The current address for B. and M. Mackness is PONTECH, 27 Cote Green Road, Marple Bridge, Stockport SK6 5EW, UK.
Glycation of paraoxonase-1 inhibits its activity and impairs the ability of high-density lipoprotein to metabolize membrane lipid hydroperoxides
Article first published online: 29 AUG 2008
© 2008 The Authors. Journal compilation © 2008 Diabetes UK
Volume 25, Issue 9, pages 1049–1055, September 2008
How to Cite
Mastorikou, M., Mackness, B., Liu, Y. and Mackness, M. (2008), Glycation of paraoxonase-1 inhibits its activity and impairs the ability of high-density lipoprotein to metabolize membrane lipid hydroperoxides. Diabetic Medicine, 25: 1049–1055. doi: 10.1111/j.1464-5491.2008.02546.x
- Issue published online: 29 AUG 2008
- Article first published online: 29 AUG 2008
- Accepted 4 July 2008
- coronary heart disease;
- lipid hydroperoxides;
- Type 2 diabetes
Aims High-density lipoprotein (HDL) protects against atherosclerosis development. Defective functioning of HDL in Type 2 diabetes may be one cause of increased cardiovascular disease associated with Type 2 diabetes. HDL modulates low-density lipoprotein and cell membrane oxidation through the action of paraoxonase-1 (PON1), which is one of the major mechanisms by which HDL is anti-atherogenic.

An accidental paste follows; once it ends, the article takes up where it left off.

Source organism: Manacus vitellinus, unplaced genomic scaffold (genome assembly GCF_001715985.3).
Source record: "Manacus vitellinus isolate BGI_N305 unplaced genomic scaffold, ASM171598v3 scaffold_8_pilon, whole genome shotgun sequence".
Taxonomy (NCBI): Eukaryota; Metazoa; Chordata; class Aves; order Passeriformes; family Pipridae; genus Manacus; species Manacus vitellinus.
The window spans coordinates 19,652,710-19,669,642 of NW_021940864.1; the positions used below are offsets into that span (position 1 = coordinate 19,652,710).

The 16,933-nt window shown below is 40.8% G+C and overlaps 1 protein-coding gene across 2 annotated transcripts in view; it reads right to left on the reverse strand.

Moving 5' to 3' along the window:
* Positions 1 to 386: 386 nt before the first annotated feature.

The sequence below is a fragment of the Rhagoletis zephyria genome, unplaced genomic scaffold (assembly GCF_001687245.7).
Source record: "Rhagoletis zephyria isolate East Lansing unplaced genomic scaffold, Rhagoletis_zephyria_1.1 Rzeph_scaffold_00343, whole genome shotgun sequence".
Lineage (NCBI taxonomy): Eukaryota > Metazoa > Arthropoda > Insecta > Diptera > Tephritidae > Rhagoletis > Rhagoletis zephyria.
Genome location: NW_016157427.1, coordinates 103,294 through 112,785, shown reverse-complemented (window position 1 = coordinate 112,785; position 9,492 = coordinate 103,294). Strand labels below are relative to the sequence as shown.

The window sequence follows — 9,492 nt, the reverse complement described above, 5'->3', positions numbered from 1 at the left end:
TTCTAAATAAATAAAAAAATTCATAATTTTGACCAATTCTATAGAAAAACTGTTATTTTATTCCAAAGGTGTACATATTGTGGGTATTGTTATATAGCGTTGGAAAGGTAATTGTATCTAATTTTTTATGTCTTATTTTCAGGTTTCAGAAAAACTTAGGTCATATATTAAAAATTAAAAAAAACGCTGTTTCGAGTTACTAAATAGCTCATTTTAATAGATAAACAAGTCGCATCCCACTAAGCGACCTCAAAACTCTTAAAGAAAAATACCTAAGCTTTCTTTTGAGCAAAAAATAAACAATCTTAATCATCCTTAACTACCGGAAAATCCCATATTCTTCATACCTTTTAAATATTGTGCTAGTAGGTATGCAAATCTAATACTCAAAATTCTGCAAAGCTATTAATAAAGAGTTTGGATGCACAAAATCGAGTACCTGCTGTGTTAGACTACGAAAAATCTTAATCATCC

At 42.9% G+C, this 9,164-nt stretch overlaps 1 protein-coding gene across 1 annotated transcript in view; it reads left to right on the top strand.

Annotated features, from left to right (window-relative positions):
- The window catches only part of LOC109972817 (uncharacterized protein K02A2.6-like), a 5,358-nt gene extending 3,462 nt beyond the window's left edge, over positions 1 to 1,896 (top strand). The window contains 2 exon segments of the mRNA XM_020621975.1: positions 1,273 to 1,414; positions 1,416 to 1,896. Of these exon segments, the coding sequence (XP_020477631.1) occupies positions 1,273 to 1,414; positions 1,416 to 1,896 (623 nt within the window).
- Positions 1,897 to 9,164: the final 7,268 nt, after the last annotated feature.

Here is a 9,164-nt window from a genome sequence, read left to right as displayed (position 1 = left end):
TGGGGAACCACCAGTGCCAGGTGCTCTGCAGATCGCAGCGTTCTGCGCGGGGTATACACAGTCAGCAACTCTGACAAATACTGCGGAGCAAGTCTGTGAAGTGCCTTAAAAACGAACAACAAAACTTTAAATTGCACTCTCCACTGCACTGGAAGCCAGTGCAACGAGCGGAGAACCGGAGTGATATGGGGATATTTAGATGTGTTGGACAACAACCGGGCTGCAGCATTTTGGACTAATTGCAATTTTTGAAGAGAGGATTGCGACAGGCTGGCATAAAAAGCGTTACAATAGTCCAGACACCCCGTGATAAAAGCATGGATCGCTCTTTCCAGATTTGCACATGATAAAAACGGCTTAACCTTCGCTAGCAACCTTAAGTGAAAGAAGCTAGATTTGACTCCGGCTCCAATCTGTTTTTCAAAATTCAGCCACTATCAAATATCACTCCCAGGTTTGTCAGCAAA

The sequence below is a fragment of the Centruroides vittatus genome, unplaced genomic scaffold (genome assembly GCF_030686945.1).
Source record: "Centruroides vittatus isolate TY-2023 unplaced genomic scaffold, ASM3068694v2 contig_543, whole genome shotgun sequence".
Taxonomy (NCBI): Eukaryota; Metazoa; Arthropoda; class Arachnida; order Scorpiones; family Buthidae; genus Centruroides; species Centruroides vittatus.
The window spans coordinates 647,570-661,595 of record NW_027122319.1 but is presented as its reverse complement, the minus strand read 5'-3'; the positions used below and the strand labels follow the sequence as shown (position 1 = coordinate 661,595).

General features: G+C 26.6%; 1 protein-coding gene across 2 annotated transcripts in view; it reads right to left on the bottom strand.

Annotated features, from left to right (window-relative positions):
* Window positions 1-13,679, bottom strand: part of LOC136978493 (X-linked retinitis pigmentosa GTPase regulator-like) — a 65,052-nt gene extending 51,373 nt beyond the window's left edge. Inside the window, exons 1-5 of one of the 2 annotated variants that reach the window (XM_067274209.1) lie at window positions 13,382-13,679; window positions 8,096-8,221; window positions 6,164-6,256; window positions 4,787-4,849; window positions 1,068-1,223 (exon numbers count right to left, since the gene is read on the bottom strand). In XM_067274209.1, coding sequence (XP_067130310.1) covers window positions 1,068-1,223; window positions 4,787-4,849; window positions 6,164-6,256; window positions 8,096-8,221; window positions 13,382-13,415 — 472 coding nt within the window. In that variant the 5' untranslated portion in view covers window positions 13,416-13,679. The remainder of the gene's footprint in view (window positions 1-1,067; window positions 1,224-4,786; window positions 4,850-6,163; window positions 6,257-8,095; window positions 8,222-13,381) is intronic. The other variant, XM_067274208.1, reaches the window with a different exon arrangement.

Methods We have compared the ability of HDL from Type 2 diabetic patients without coronary heart disease (CHD) (n = 36) to metabolize membrane lipid hydroperoxides with HDL from healthy control subjects (n = 19) and people with CHD but no diabetes (n = 37).
Results HDL from subjects with Type 2 diabetes and CHD metabolized 20% less membrane hydroperoxides than HDL from control subjects (P < 0.05). The PON1-192RR was least efficient in all the study groups. PON1 was glycated in vivo: (7.5% control, 12% CHD, 17% Type 2 diabetes P < 0.01) with QQ isoforms most glycated. In vitro glycation of PON1 reduced its ability to metabolize membrane hydroperoxides by 50% (P < 0.001); however, glyoxidation reduced it by 80% (P < 0.001). In the control group only there was a significant negative correlation between PON1 activity and the ability of HDL to metabolize membrane hydroperoxides (r = −0.911, P < 0.001).
Conclusions HDL from Type 2 diabetic patients without CHD has decreased ability to metabolize membrane lipid hydroperoxides, which could lead to increased susceptibility to cardiovascular disease.